Is a pandemic the right time to train line managers in coaching culture?
In early 2020, that was the question facing leaders at Ericsson, the iconic Swedish telecommunications company, across the 11 countries in the Oceania, South East Asia and India market area.
Like many companies, Ericsson was anticipating a paradigm shift in leadership culture, with new behaviors, mindsets and skills emerging to meet new and often unpredictable needs of markets and employees. And with so many restrictions on the normal ebb and flow of commerce, the emphasis on developing home-grown leaders had never been as pronounced.
Ericsson had been planning for some months to do a massive leadership development and coaching skills program for all levels of leadership across the region. But when the pandemic struck, the 450 leaders who were the target for this program and the 9,000 employees they oversaw were suddenly forced to work from home.
Did it make sense to follow through with the training when managers and the people they were managing were so isolated from each other? Very quickly, Ericsson leadership determined that it not only made sense, it was essential.
“We knew for some time that we wanted to help our line leaders evolve into strong coaches,” said Priyanka Anand, Vice President and Head of Human Resources for Ericsson Market Area South East Asia, Oceania and India. “When the pandemic hit, it was clear early on that this wasn’t going to go away anytime soon. We also began to realize that helping our leaders deal with the stress and anxiety that their employees were going through was very important.”
In the past, many organizations would have looked at resilience or change management seminars when faced with an operational challenge like the pandemic. However, Anand said there was a strong sense that giving line leaders some insight into coaching culture might do more than just calm their nerves in the face of an unnerving situation.
The program that had been designed in part before the pandemic hit focused on five core goals, she said.
• Increase ability to make courageous and fact-based decisions.
• Increase empathy for different perspectives and approaches.
• Increase cross-company cooperation
• Increase capacity to execute decisions quickly
• Increase support for a “speak-up environment.”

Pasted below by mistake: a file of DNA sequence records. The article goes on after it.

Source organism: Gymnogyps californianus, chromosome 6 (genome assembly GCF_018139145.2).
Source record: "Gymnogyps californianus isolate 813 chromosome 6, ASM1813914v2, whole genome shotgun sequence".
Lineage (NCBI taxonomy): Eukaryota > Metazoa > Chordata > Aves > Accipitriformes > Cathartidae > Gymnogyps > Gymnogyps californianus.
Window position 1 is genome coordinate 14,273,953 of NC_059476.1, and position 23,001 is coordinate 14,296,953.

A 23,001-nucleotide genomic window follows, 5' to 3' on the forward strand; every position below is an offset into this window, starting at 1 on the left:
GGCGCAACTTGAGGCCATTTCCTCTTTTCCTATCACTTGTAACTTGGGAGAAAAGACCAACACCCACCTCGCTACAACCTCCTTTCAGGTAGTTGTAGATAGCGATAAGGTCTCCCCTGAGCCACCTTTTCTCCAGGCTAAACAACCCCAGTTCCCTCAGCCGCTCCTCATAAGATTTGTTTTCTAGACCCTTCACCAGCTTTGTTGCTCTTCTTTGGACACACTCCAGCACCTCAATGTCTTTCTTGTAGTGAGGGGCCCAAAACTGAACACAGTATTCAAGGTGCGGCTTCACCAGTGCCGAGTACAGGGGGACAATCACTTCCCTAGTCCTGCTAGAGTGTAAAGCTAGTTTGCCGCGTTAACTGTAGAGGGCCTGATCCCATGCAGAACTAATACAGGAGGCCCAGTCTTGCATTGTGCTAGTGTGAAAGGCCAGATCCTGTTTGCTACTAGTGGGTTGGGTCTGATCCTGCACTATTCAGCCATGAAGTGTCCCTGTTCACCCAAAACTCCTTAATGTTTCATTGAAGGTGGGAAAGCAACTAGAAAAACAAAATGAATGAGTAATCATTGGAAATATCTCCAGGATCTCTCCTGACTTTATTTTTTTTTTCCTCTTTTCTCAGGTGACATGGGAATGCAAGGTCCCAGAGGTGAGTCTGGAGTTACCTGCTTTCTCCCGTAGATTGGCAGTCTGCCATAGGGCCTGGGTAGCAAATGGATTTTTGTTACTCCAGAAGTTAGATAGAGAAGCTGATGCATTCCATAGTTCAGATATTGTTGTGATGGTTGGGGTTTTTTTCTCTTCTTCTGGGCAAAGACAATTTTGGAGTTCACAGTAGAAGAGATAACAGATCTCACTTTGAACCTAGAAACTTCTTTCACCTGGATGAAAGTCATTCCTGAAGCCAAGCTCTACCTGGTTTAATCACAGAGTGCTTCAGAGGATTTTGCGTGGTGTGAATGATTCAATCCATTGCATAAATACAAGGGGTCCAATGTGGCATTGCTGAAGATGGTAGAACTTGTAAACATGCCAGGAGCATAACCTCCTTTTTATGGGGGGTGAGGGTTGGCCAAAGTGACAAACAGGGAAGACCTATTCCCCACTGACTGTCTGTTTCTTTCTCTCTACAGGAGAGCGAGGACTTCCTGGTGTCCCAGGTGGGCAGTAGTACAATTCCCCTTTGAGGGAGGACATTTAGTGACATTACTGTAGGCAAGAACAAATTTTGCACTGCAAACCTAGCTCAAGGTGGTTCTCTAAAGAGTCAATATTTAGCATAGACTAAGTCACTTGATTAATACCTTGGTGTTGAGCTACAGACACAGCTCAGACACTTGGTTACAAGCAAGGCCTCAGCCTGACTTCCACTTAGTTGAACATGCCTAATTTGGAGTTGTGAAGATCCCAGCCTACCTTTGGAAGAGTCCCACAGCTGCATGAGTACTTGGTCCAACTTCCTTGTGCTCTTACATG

Coaching culture, Anand said, was a clear path to connect all these priorities. “We wanted to evolve our leaders into being strong coaches,” she said. “To help their employees, we needed these leaders to be more empathetic. To do that, we needed them to know that they didn’t always have to give advice; sometimes listening is the most important thing they can do. And that helps create an environment where employees feel safe to speak up and express themselves.”
Linda Lindberg, Vice President and Head of Commercial Management for Ericsson Market Area South East Asia, Oceania and India, said the strategy behind using coaching culture to help line managers navigate the pandemic and support their employees was an attempt to “take leadership development to a more sustainable context.”
Ericsson performed a pulse survey in the spring to find out how everyone was holding up under the stress and strain of virtual work, Lindberg said. “The results showed that stress levels were up across the board,” she said. “We knew at that point that coaching skills would help them slow down, tune into someone else’s concerns while still allowing them the time to engage in some self-care.”
Although the goal of the coaching culture program was clear, the method for delivering the training was not going to be a challenge. Lindberg said that as a telecommunications company that was performing heroic work to keep people connected during the pandemic, Ericsson employees were very comfortable adapting to virtual technology. That meant they were equally comfortable working or learning in a virtual environment, she added.
“Digital investment has always been part of our DNA,” said Anand. “It’s always top-of-mind in our planning, and we’re always looking at ways of building our digital capacity. So, people adjusted to the virtual nature of the learning opportunities.”
More than 450 of the line managers attended a series of virtual “teaser” sessions. Then, the managers were asked to sign up for a series of intensive sessions on coaching culture and skills. Nearly three quarters of those who attended the teasers ultimately chose to participate in the program.
As well, participants were encouraged to participate in “coaching clubs” where they could practice their coach conversations. “Learning theories is okay but you really need to dive in and do it and put it into practice before it becomes part of you,” said Lindberg. “Those coaching clubs created a stickiness around the training. It helped us develop those internal muscles around coaching skills.”
The initial results from the program were impressive. A strong majority of the participants ranked their group coaching skills sessions very highly, Lindberg said. And seven in 10 participants reported that their performance had improved as a result of being involved in the program.
Ultimately, the coaching skills program served two major goals for Ericsson, Lindberg said. It provided line managers with the tools and mindset necessary to deal with the current virtual work environment. However, there were other, longer-term benefits as well.
“We have always talked about the importance of accountability in our leaders,” Lindberg said. “The best way to enable accountability is through coaching skills. When your leaders realize they are being accountable, it triggers some pride. It allows them all to own their results. And it allows them to grow as leaders and build bench strength for the company. It’s literally a culture where leaders are building other leaders, grooming and preparing them for future roles.”